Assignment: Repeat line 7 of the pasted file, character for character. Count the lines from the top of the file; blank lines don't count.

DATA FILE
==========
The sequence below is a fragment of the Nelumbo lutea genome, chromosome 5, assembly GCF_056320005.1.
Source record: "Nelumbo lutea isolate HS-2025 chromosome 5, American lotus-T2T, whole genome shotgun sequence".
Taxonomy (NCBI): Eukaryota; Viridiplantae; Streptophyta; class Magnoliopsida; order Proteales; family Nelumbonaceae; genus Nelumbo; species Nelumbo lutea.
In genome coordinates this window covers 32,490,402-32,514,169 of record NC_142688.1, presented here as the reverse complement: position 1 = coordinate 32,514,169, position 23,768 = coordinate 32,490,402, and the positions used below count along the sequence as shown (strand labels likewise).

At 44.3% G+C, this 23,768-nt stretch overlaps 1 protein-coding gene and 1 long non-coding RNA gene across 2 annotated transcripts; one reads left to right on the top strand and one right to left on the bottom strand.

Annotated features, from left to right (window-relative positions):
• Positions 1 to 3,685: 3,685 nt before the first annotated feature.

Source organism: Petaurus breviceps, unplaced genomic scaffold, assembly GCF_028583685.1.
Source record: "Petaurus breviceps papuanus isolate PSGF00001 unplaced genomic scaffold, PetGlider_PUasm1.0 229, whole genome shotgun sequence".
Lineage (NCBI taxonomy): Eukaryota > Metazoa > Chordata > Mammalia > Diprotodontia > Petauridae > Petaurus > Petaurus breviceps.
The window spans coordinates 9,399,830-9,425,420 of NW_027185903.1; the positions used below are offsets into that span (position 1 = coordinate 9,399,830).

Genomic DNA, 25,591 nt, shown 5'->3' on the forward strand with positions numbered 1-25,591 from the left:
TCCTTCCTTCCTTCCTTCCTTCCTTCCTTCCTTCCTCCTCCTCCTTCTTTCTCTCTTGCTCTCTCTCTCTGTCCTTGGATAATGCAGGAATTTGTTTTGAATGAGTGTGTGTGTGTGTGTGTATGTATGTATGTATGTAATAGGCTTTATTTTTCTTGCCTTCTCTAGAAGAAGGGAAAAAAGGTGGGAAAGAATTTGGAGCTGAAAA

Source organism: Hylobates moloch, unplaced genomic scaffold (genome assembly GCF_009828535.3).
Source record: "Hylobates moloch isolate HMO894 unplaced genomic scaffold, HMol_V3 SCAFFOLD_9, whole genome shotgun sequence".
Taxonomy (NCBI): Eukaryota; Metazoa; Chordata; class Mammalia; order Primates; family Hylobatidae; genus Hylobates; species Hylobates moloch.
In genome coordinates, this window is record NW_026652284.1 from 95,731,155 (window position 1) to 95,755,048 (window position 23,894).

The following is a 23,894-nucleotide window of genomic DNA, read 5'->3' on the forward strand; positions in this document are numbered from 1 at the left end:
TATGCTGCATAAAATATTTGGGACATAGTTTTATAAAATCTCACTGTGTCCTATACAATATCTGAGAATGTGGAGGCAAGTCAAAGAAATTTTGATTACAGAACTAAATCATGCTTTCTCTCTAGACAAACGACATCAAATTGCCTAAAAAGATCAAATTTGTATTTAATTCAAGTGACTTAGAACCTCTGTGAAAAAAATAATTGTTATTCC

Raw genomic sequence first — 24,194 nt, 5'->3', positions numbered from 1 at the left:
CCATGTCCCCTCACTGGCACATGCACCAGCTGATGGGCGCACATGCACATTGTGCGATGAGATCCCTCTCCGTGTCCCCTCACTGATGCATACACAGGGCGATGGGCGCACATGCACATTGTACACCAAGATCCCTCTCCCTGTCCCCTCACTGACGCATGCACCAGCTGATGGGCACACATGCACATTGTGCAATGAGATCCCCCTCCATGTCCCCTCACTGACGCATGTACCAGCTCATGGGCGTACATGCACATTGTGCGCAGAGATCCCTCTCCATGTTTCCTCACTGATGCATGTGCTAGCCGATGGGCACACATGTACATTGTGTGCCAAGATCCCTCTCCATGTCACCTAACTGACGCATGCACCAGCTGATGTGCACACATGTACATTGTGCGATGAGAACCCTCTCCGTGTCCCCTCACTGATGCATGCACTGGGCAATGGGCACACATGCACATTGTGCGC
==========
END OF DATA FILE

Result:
• Positions 1 to 3,685: 3,685 nt before the first annotated feature.